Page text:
The death has occurred of a nine year old Irish born boy with a severe form of sickle cell disease who earlier this year lost an appeal over deportation orders made for him and his Nigerian mother.

By Ann O’Loughlin

The child’s mother had opposed deportation for reasons including her concerns about his health. He was treated since he was four weeks old for sickle cell disease, a blood disorder, and she resorted to prostitution for a time to fund his medication.

The Supreme Court last March dismissed their appeal over deportation but signalled a fresh application to revoke could be brought and also stressed the Minister for Justice could decline to deport on humanitarian grounds.

While the fresh application to revoke was being prepared, the child became very ill last weekend and was taken to hospital where he died last Monday.

Brian Burns, solicitor for the mother and child, said today the boy had had an “extremely painful life”.

“It’s very sad this boy and his mother had to endure so many years of uncertainty in the system,” he added

While refusing their appeal last March, the Supreme Court said a fresh application to revoke could be made to the Minister based on a recent European Court of Human Rights (ECtHR) decision on criteria for assessing bids to prevent deportations of people with serious medical conditions.

That late 2016 ECtHR Grand Chamber decision (Paposhvilli) maintains a high threshold for preventing deportation based on Article 3 of the European Convention on Human Rights (ECHR), the right not to be exposed to inhuman and degrading treatment, the Chief Justice, Mr Justice Frank Clarke, and Mr Justice Donal O’Donnell stressed.

Even if the Minister considered he was not obliged under the Constitution or the ECHR to permit the child remain, he can permit the child remain on “general humanitarian grounds”, the court said.

“There is a difference between what a decision maker must do, and what such a person may do,” Mr Justice O’Donnell said. “Humanitarian considerations are not the sole preserve of the courts, national or supranational.”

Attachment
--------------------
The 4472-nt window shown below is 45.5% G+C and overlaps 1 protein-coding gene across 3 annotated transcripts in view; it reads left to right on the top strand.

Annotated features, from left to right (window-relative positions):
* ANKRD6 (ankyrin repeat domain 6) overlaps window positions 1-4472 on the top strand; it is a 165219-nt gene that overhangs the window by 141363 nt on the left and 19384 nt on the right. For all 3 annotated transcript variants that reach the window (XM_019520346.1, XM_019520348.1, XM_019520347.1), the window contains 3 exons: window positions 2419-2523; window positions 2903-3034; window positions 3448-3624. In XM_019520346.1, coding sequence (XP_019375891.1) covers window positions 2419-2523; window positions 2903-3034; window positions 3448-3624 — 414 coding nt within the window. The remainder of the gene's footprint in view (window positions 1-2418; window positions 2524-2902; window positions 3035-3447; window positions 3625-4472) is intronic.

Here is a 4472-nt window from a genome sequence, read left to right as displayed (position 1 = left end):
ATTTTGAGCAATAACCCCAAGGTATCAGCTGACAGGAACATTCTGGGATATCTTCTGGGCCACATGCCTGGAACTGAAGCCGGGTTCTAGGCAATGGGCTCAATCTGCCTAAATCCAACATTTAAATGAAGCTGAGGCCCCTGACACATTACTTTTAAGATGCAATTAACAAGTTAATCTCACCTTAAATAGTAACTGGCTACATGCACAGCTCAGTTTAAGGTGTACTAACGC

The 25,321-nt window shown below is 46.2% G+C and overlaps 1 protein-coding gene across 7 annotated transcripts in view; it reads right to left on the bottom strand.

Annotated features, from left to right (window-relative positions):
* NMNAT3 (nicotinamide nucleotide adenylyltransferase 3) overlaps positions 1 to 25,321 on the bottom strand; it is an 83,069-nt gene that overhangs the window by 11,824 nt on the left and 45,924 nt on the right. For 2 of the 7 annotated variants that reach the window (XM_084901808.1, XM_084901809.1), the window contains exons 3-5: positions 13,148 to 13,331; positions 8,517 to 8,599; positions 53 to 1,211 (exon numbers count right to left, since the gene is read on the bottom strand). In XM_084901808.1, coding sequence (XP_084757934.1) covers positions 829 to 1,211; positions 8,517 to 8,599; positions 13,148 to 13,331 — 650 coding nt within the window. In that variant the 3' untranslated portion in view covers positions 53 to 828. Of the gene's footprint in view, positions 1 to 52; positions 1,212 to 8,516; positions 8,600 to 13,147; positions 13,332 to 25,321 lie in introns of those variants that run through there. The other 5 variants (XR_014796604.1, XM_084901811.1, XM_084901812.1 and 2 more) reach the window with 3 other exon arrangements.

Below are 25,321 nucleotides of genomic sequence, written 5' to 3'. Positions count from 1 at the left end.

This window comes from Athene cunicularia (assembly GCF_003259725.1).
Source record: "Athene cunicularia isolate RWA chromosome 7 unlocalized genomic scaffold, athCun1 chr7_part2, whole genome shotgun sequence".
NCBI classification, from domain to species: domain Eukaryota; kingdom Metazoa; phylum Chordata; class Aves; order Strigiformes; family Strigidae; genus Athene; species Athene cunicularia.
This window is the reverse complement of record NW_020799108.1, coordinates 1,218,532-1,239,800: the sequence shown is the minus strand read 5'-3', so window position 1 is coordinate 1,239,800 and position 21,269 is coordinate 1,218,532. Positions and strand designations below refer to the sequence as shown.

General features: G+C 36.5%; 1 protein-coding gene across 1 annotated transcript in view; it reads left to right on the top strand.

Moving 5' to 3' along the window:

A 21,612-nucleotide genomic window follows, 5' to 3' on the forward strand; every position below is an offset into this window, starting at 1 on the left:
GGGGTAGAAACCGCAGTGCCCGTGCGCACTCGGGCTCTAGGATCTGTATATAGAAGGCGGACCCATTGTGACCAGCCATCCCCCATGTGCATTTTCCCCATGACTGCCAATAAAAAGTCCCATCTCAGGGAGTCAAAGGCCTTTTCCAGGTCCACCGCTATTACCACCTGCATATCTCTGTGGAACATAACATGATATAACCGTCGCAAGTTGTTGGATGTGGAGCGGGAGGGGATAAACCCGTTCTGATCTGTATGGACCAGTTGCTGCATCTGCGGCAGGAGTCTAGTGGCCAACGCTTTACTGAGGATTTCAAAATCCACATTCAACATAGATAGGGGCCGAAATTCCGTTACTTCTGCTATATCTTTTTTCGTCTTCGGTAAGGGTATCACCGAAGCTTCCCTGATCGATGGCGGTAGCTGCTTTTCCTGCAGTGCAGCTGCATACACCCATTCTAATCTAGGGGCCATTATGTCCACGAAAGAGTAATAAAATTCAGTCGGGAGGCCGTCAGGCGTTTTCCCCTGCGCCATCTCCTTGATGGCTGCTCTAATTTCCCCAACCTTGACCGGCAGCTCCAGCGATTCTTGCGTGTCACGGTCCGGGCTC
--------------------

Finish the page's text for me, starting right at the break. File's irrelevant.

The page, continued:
In their proceedings, the mother said she was fearful deportation would seriously affect her son’s health due to the quality of treatment available in Nigeria and her inability to pay for it.

She said she evaded deportation for some years after a deportation order was made in 2011 and resorted to prostitution for a time to fund his medication costs. Since 2014, the child had received healthcare funded by the State.

Through his mother, he appealed to the Supreme Court over the High Court’s finding they had not raised the necessary substantial grounds to allow them challenge a July 2016 refusal by the Minister to revoke deportation.

The Supreme Court ruled the Minister had not acted unlawfully in refusing to revoke and the High Court correctly held substantial grounds were not made out to challenge the refusal.

The Chief Justice, Mr Justice Frank Clarke, said, because the Minister’s refusal to revoke and the High Court refusal of judicial review both predated the 2016 Paposhvilli decision, it would be “wholly unrealistic and procedurally incorrect” for the Supreme Court to “reinvent” the case based on Paposhvilli.

While the appeal must be dismissed, the Minister, if sufficient evidence was put before him now based on Paposhvilli criteria, might be obliged to come to a different conclusion, he said. The Minister also retained an important discretion to grant leave to remain on general humanitarian grounds.

The threshold for preventing deportation on Article 3 grounds is high and the appropriate benchmark is not the level of care existing in the State which orders deportation, the court also concluded.

Mr Justice O’Donnell said Article 3 does not require countries with better healthcare systems to permit entry to, or refuse to deport, persons with certain medical conditions.